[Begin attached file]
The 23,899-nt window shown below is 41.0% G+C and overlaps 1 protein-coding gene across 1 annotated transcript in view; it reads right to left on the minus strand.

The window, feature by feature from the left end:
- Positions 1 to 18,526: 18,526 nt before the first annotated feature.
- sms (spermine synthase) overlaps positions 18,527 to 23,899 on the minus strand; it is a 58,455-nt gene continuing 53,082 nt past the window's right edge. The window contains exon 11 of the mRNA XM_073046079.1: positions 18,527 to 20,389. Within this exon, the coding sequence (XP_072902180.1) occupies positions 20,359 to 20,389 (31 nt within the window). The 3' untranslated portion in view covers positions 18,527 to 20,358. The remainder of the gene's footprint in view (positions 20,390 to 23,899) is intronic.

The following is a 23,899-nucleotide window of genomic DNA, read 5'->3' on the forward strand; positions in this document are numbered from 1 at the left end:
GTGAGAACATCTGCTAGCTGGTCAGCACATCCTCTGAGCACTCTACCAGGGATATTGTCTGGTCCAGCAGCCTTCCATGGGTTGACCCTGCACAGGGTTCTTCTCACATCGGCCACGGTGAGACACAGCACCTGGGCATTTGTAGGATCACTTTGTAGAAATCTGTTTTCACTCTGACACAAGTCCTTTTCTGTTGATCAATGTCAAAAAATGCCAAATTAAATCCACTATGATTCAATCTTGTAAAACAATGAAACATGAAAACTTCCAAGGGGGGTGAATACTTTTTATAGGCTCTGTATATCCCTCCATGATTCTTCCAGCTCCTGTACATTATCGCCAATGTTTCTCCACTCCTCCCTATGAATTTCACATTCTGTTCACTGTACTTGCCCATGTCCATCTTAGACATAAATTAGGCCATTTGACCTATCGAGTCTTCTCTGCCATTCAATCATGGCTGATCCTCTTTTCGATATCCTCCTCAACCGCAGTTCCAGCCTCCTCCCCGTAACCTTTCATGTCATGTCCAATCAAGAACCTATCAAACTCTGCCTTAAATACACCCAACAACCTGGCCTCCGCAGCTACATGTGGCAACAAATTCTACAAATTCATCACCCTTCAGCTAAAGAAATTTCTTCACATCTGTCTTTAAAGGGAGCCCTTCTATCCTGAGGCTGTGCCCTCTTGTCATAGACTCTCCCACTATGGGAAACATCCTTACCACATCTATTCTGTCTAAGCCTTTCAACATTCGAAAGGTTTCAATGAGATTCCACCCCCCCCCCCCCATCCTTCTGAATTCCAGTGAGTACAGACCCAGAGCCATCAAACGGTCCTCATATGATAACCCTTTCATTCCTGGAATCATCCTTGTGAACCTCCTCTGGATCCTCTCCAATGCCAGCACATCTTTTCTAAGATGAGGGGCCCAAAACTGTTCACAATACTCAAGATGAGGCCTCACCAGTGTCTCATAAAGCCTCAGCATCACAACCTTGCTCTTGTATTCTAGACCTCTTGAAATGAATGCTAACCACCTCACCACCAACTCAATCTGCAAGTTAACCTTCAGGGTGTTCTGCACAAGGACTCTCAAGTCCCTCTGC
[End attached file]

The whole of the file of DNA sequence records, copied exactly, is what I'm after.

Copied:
The 23,899-nt window shown below is 41.0% G+C and overlaps 1 protein-coding gene across 1 annotated transcript in view; it reads right to left on the minus strand.

The window, feature by feature from the left end:
- Positions 1 to 18,526: 18,526 nt before the first annotated feature.
- sms (spermine synthase) overlaps positions 18,527 to 23,899 on the minus strand; it is a 58,455-nt gene continuing 53,082 nt past the window's right edge. The window contains exon 11 of the mRNA XM_073046079.1: positions 18,527 to 20,389. Within this exon, the coding sequence (XP_072902180.1) occupies positions 20,359 to 20,389 (31 nt within the window). The 3' untranslated portion in view covers positions 18,527 to 20,358. The remainder of the gene's footprint in view (positions 20,390 to 23,899) is intronic.

The following is a 23,899-nucleotide window of genomic DNA, read 5'->3' on the forward strand; positions in this document are numbered from 1 at the left end:
GTGAGAACATCTGCTAGCTGGTCAGCACATCCTCTGAGCACTCTACCAGGGATATTGTCTGGTCCAGCAGCCTTCCATGGGTTGACCCTGCACAGGGTTCTTCTCACATCGGCCACGGTGAGACACAGCACCTGGGCATTTGTAGGATCACTTTGTAGAAATCTGTTTTCACTCTGACACAAGTCCTTTTCTGTTGATCAATGTCAAAAAATGCCAAATTAAATCCACTATGATTCAATCTTGTAAAACAATGAAACATGAAAACTTCCAAGGGGGGTGAATACTTTTTATAGGCTCTGTATATCCCTCCATGATTCTTCCAGCTCCTGTACATTATCGCCAATGTTTCTCCACTCCTCCCTATGAATTTCACATTCTGTTCACTGTACTTGCCCATGTCCATCTTAGACATAAATTAGGCCATTTGACCTATCGAGTCTTCTCTGCCATTCAATCATGGCTGATCCTCTTTTCGATATCCTCCTCAACCGCAGTTCCAGCCTCCTCCCCGTAACCTTTCATGTCATGTCCAATCAAGAACCTATCAAACTCTGCCTTAAATACACCCAACAACCTGGCCTCCGCAGCTACATGTGGCAACAAATTCTACAAATTCATCACCCTTCAGCTAAAGAAATTTCTTCACATCTGTCTTTAAAGGGAGCCCTTCTATCCTGAGGCTGTGCCCTCTTGTCATAGACTCTCCCACTATGGGAAACATCCTTACCACATCTATTCTGTCTAAGCCTTTCAACATTCGAAAGGTTTCAATGAGATTCCACCCCCCCCCCCCCATCCTTCTGAATTCCAGTGAGTACAGACCCAGAGCCATCAAACGGTCCTCATATGATAACCCTTTCATTCCTGGAATCATCCTTGTGAACCTCCTCTGGATCCTCTCCAATGCCAGCACATCTTTTCTAAGATGAGGGGCCCAAAACTGTTCACAATACTCAAGATGAGGCCTCACCAGTGTCTCATAAAGCCTCAGCATCACAACCTTGCTCTTGTATTCTAGACCTCTTGAAATGAATGCTAACCACCTCACCACCAACTCAATCTGCAAGTTAACCTTCAGGGTGTTCTGCACAAGGACTCTCAAGTCCCTCTGC